When we sat down, number 71 was being served. Eventually more staff came in and we watched as each family or person was served. It took about 15 minutes per party for the officials to review the paperwork, write things, print things, and then send them on their way.

Meanwhile, I really had to go to the bathroom. Two cups of coffee, and even though I went before we left, I had to go again. But guess what.


Did you hear that? Hundreds of people, waiting for hours, and there is no public bathroom.

Notice I didn’t say “no bathroom.” Oh, there’s a bathroom there alright. And I heard the sound of toilets flushing and a hand dryer roaring right behind the wall where I sat – but that bathroom is only for employees.

Never mind the public health and sanitation issues here. Or the blatantly horrible customer service. Or the fantastic inconvenience. All I really cared about was that I had to pee and we’d be here at least another hour. I asked a worker who told me the closest bathroom was across the street at the gas station. It was actually a 1/4 block to the corner, then diagonally across, requiring crossing two very busy streets at the walk light.

I got to the gas station. No restroom in sight. I was desperate. I walked, gingerly now, to the service center (smog, brakes, etc.) adjacent to the gas station and asked. The worker pointed to a door in the back of the brake shop. I didn’t have a choice at that point so I went in.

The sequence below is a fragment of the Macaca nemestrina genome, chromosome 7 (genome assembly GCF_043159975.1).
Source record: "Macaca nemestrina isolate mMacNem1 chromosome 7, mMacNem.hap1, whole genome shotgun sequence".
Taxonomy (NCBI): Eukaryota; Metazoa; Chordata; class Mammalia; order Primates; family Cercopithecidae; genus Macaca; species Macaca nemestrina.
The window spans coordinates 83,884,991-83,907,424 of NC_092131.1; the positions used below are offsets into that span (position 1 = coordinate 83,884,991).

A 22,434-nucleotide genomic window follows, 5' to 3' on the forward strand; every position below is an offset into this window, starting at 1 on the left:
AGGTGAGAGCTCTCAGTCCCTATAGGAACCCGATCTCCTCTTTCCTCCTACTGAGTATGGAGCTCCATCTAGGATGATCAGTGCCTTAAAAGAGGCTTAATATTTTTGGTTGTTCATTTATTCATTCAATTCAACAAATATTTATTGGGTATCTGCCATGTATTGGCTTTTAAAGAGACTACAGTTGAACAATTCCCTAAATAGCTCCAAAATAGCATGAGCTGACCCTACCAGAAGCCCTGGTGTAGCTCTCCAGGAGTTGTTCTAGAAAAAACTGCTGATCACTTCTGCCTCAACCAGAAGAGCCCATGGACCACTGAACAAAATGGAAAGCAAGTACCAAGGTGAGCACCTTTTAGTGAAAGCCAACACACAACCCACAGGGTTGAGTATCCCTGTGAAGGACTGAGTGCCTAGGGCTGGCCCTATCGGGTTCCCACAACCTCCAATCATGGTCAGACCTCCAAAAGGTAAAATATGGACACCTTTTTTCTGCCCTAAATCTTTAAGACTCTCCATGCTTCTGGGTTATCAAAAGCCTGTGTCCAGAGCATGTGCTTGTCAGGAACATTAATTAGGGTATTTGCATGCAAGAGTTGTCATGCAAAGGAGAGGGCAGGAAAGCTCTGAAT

It was like the Trainspotting bathroom. The most nightmarish bathroom I have visited since, oh, maybe Woodstock ’94.

But, desperate. So let’s just never speak of this again.

I managed to get back to the passport office, worried that I might miss our turn, when the number was all the way up to…75.

We waited until about 9:15, and since we were the most prepared people in the history of passport applications, it only took 10 minutes for the slowest official to process us. But. GAWD. He was slow. Meanwhile, I heard the toilet flush about 20 times behind the wall where the chairs in the waiting area are situated. I watched families gather and wait in standing room only, with children and elderly members. All those people, waiting for hours, with nowhere to relieve themselves. I mentioned it to the same worker who had suggested the gas station. She said “A firmly worded letter to OSHA might help.”

The waiting wasn’t so bad, because we knew to expect it. We had everything we needed, and the mornings off from work and school. But if you’re a human person who needs water and food and a place to go to the bathroom, Van Nuys is not the passport office to visit, people. I’m told the Oxnard office is in a nice library, where you can look at books as you wait, and there’s likely a public restroom.


They were excited to open their mail from the US government.

But back to the passport – we received the kids’ passports exactly 3 weeks from the day we applied, and our identification paperwork arrived a day or so later. Achievement unlocked.

Next up: international travel with kids. See you on the other side.